Dec 13, 2017
Laura García Lorca grew up between two worlds. She spent her childhood in New York City, and to this day she considers herself to be a New Yorker. But America was always meant to be a temporary home for her parents, an exile from the Franco dictatorship that drove her family out of Spain. So when her family moved back to Madrid in 1967, the 13 year old Laura left her cosmopolitan New York life behind with a few LPs tucked in her suitcase and a lifelong identity crisis ahead.
As she says, over time “things become natural even though they aren’t”.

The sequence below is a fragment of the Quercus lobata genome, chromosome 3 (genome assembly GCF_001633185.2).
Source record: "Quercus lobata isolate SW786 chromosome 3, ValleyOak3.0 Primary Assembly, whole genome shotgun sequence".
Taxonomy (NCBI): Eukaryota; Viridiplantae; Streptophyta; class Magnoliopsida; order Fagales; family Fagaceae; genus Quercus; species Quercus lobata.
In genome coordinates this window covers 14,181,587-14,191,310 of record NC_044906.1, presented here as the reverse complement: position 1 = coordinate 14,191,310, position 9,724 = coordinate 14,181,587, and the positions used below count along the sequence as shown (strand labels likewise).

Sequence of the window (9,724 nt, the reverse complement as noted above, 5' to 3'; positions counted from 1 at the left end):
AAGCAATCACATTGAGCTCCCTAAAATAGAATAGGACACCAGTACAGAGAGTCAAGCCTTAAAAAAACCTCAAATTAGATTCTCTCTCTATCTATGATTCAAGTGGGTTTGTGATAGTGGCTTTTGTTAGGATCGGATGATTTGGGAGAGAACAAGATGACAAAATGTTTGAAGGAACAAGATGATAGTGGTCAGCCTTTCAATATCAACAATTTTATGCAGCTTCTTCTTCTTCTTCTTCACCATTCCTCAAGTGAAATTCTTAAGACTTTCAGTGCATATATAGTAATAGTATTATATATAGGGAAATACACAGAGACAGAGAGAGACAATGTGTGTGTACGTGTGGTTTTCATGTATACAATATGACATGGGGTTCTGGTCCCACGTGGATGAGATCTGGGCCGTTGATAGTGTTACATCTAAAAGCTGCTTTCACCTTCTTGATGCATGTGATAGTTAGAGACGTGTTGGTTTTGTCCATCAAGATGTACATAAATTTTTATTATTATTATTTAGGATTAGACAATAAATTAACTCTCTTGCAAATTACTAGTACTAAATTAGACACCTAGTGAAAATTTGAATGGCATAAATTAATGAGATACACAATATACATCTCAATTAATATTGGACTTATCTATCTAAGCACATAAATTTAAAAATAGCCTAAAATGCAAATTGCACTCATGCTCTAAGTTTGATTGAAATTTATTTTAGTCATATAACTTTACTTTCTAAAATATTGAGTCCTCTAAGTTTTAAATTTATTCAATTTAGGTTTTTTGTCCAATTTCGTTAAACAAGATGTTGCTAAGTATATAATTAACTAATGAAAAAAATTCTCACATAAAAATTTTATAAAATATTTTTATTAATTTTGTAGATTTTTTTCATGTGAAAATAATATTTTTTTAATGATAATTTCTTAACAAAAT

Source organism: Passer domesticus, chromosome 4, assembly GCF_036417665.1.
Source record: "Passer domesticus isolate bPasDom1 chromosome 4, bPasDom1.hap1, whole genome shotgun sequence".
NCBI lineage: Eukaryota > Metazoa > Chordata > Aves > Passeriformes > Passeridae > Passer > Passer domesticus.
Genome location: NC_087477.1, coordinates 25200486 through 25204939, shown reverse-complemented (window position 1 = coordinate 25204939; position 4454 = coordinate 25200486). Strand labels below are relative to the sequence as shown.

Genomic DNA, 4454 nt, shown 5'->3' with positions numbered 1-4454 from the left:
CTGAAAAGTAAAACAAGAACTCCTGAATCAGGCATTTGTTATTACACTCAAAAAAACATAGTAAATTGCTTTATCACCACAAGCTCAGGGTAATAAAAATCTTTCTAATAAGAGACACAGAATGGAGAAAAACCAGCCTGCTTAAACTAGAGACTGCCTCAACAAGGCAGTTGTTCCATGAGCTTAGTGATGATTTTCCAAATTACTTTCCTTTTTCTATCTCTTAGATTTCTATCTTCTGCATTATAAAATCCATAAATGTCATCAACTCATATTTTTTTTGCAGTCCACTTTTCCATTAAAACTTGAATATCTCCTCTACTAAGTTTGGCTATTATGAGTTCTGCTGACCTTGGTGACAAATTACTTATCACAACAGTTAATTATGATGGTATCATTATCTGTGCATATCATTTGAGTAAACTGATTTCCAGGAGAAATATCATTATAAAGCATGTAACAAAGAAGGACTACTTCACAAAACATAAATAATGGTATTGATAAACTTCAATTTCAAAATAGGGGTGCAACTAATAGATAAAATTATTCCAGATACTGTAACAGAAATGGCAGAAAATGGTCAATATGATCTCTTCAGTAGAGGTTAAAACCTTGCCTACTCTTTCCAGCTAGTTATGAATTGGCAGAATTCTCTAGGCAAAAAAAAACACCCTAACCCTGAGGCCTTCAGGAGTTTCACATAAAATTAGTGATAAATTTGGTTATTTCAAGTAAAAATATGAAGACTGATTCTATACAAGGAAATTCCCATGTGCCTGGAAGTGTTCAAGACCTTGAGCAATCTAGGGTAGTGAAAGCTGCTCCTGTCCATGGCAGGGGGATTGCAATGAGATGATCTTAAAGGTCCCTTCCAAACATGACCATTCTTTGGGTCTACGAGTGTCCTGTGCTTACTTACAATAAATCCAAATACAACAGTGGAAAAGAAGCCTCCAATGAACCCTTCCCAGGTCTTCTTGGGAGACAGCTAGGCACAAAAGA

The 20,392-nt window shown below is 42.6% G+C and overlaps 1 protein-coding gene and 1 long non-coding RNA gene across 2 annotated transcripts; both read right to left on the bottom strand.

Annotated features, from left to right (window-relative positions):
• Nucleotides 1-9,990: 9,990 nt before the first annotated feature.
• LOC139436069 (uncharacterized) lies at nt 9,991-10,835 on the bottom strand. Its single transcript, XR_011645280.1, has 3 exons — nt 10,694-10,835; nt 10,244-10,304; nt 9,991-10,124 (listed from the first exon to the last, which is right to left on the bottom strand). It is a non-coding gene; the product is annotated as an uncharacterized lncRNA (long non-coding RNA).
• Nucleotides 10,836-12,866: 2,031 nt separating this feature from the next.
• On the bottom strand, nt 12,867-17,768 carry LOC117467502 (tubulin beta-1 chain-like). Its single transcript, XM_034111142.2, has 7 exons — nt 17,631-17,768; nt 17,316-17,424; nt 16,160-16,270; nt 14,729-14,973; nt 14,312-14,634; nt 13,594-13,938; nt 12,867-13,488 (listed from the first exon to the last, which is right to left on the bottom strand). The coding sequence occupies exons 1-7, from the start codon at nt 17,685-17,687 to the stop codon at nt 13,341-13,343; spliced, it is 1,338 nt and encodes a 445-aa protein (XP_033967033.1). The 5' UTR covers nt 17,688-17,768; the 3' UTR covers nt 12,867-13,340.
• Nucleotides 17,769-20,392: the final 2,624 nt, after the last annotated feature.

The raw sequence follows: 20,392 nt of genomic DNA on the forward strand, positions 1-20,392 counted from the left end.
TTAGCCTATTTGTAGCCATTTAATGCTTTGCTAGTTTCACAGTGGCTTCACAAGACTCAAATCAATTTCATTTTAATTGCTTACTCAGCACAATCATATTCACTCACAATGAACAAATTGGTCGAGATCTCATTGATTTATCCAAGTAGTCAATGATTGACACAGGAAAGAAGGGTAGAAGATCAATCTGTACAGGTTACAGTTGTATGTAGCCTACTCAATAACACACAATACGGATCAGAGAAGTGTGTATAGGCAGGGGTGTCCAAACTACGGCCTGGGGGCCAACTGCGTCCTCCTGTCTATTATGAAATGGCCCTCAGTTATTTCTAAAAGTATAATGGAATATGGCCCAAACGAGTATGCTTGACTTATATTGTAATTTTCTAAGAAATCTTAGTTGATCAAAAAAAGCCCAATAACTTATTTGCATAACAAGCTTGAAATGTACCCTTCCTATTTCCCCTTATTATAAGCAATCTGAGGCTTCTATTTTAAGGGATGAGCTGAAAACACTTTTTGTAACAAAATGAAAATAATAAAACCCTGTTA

Laura has dedicated much of her adult life to preserving and honoring the legacy of her uncle, the Spanish poet and playwright Federico García Lorca. He was one of the first victims of the Spanish Civil War. In the mid 1990s Laura moved to Granada, Federico’s home town, to run La Huerta de San Vicente, a museum dedicated to Lorca’s work, located in his family home in the center of town.
I first met Laura shortly after she moved to Granada to set up the Huerta, and I’ve always found her to be extremely creative and open with her work. Here she talks about her ongoing negotiation between American and Spanish identities, the way exile operates in her life, and what it means to manage a legacy.
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